Towards Equitable and Sustainable Community-Led Networks

Resource type

Session ID
Workshop 248

[Read more session reports and updates from the 14th Internet Governance Forum]

This round-table discussion stimulated a conversation about how connectivity excludes people, and what community networks offer and can offer to address these exclusions from a gender-neutral perspective. This included reflections on access points and community networks, and described barriers that particularly affect women, and solutions that can help whole communities..

A quick overview of what community networks are, and the need for such networks to supplement the efforts of commercial networks, which are expected to connect only 60% to 70% of the world’s population by 2025, was given by moderator Ms Kira Allman (Postdoctoral Research Fellow, University of Oxford) She said that the more communities build, own, and operate their own network infrastructure, the faster the world will meet Sustainable Development Goal 9C (SDG), which aims to connect everyone, worldwide. The efforts that communities are making to connect themselves feed into the overall connectivity ecosystem.

She also highlighted the human factor of community networks, especially regarding gender, as what makes them different from traditional commercial networks. She welcomed the panellists to the discussion to share their views on community networks, the sustainability of such networks, and to give reflections on gender perspectives.

More specifically, how her work in technology and innovation, and how connectivity benefits people was explained by Ms Sarbani Banerjee Belur (Technical Community, Asia-Pacific Group and Senior Research Scientist, Gram Marg Rural Broadband Initiative, Indian Institute of Technology (IIT) Bombay). She discussed the early efforts of her team to ensure inclusion in the Gram Marg Rural Broadband initiative, which spanned 34 villages close to Bombay. This was an important objective, as she realised that initially, only men were the beneficiaries of this increased connectivity. She mentioned the inaccessibility of access points, as well as content that the community does not approve of, as some of the barriers women face in taking advantage of increased connectivity.

Mentioning that her primary focus has been to study the gender and social impacts of such projects, Ms Nicola Bidwell (Professor of Computer Science (HCI), University of Namibia) described herself as a kind of grandmother where community networks are concerned. She shared her experiences of working on several community network projects in South Africa.

Perhaps similarly, a community wireless project that she worked on in Kibera – the largest slum in Nairobi, Kenya – gave Ms Josephine Miliza (African Regional Co-ordinator, APC Lock Net Project) the realisation that her technical knowledge as an engineer represented just a fraction of the whole concept of community networks. What really contributes to the success of community network projects is human networking, which is part of ensuring meaningful access rather than just building technical infrastructure. She touched on the perspectives that women bring to community network projects: they are concerned about how connectivity benefits their children and their families, rather than it being used as an avenue for fun and games. These inputs encouraged the design of training programmes to ensure that the benefits and the use of connectivity are understood properly by women in the community.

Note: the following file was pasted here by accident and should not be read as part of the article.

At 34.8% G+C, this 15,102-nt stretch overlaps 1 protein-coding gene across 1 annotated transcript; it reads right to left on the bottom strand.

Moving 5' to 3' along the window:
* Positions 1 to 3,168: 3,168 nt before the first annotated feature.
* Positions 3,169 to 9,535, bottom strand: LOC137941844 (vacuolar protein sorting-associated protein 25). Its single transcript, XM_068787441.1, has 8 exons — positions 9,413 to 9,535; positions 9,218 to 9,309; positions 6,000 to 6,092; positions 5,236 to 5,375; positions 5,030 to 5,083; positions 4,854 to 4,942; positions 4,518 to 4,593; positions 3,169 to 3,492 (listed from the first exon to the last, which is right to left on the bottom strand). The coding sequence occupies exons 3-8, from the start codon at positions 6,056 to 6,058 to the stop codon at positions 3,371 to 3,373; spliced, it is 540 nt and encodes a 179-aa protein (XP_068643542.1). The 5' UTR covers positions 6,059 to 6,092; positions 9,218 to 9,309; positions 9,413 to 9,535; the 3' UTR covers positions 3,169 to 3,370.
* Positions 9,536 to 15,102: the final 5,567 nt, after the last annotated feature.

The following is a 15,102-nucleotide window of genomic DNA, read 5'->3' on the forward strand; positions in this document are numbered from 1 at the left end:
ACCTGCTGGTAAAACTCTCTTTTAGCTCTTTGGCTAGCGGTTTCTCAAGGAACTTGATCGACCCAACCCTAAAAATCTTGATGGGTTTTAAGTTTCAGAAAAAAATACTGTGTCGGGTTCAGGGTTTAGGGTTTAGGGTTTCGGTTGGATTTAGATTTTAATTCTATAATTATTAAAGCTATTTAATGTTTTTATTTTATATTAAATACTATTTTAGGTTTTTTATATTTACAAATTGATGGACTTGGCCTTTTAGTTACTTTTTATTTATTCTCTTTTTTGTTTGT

Describing the Association for Progressive Communications (APC) as a ‘mobile organisation network that works towards enabling conditions for people to have easy and affordable access to ICTs through the Internet’, Ms Valeria Betancourt (Policy Programme Manager, APC) explained how the APC Lock Net Project, works to create more favourable conditions for community networks to thrive and to scale in a sustainable manner. She mentioned the different challenges that the project, which contains 12 community networks, has faced, such as governance and social issues and not just technical problems.

Ms Jane Coffin (Senior Advisor to the CEO, Connectivity & Infrastructure, Internet Society (ISOC)) shared her experiences from working with various people on the panel as a representative of ISOC, which works to support community network projects worldwide. In particular, she mentioned relevant regulatory challenges and the policy changes that are necessary to address them. She also talked about how community network projects have a focus on community empowerment, and as such, ISOC engages people from communities as much as possible to help with sustainability training. ISOC’s philosophy has been to work with local stakeholders to positively affect change at the community level.

Returning to gender inclusion, in the follow-up discussion, Miliza talked about how economic factors affect inclusion in relation to access. Citing her experiences in Kenya and in Siberia, she said that women are still economically dependent on men due to the wage gap, which affects the ability of women to afford smartphones and other devices that serve as a means to connect. This creates challenges that affect inclusion. She also identified the lack of content and platforms that consider the unique needs of women and attributed this to the low numbers of women that participate in the design of technologies and applications.

Other panellists contributed by identifying mainly sociocultural factors that inhibit meaningful gender participation. For instance, Coffin shared that in one community, being a female technologist makes you seem like some sort of spy. Bidwell added that in most cases, women lack decision-making power in their communities.

By Jacob Odame-Baiden

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